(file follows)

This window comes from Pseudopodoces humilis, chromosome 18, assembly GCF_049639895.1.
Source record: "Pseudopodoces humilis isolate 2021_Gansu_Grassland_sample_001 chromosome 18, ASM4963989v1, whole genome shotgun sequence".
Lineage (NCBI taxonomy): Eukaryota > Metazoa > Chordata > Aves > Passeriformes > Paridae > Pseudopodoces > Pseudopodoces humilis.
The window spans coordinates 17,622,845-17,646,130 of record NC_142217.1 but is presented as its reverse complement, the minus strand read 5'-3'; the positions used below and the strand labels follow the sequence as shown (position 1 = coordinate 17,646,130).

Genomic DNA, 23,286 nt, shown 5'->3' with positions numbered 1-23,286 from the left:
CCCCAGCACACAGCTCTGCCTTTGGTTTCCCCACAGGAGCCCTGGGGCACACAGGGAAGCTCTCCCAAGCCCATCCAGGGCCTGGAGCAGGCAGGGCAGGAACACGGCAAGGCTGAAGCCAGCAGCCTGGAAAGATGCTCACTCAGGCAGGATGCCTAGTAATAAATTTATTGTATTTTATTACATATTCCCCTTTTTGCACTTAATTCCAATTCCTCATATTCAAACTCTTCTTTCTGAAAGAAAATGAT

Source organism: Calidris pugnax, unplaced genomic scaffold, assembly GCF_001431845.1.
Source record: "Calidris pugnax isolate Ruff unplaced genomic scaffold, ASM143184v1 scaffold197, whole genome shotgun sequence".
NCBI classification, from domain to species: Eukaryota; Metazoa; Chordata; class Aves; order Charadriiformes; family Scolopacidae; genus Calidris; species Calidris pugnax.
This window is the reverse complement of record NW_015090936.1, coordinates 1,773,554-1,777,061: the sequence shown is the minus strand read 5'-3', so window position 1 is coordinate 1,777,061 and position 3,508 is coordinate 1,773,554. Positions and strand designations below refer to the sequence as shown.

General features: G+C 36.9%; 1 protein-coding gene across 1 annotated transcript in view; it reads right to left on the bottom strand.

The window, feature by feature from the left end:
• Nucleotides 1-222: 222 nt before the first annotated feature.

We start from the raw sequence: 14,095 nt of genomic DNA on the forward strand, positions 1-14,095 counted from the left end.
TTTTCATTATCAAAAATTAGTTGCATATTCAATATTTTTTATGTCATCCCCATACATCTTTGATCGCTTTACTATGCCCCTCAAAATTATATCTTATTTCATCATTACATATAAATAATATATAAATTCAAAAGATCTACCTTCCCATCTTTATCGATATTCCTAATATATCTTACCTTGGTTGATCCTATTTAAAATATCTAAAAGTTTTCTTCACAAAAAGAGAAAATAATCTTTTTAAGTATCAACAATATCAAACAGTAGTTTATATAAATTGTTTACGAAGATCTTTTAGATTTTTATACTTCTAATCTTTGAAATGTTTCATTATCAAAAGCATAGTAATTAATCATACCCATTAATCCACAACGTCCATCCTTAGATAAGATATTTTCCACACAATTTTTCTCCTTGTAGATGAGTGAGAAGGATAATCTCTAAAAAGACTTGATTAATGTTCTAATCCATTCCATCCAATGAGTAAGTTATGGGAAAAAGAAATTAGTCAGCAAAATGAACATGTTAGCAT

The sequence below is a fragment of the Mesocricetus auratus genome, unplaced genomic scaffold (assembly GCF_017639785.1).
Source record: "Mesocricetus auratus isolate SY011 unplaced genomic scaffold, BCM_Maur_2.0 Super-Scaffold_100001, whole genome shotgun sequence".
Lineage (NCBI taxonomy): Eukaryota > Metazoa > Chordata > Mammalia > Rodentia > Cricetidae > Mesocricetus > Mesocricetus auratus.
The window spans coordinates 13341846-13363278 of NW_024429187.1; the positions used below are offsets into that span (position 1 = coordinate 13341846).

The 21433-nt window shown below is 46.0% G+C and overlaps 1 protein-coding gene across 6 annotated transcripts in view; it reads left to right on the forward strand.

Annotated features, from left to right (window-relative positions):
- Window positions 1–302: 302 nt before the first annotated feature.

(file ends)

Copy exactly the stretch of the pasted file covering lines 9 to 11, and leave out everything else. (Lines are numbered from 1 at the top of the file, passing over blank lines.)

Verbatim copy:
NCBI classification, from domain to species: Eukaryota; Metazoa; Chordata; class Aves; order Charadriiformes; family Scolopacidae; genus Calidris; species Calidris pugnax.
This window is the reverse complement of record NW_015090936.1, coordinates 1,773,554-1,777,061: the sequence shown is the minus strand read 5'-3', so window position 1 is coordinate 1,777,061 and position 3,508 is coordinate 1,773,554. Positions and strand designations below refer to the sequence as shown.

General features: G+C 36.9%; 1 protein-coding gene across 1 annotated transcript in view; it reads right to left on the bottom strand.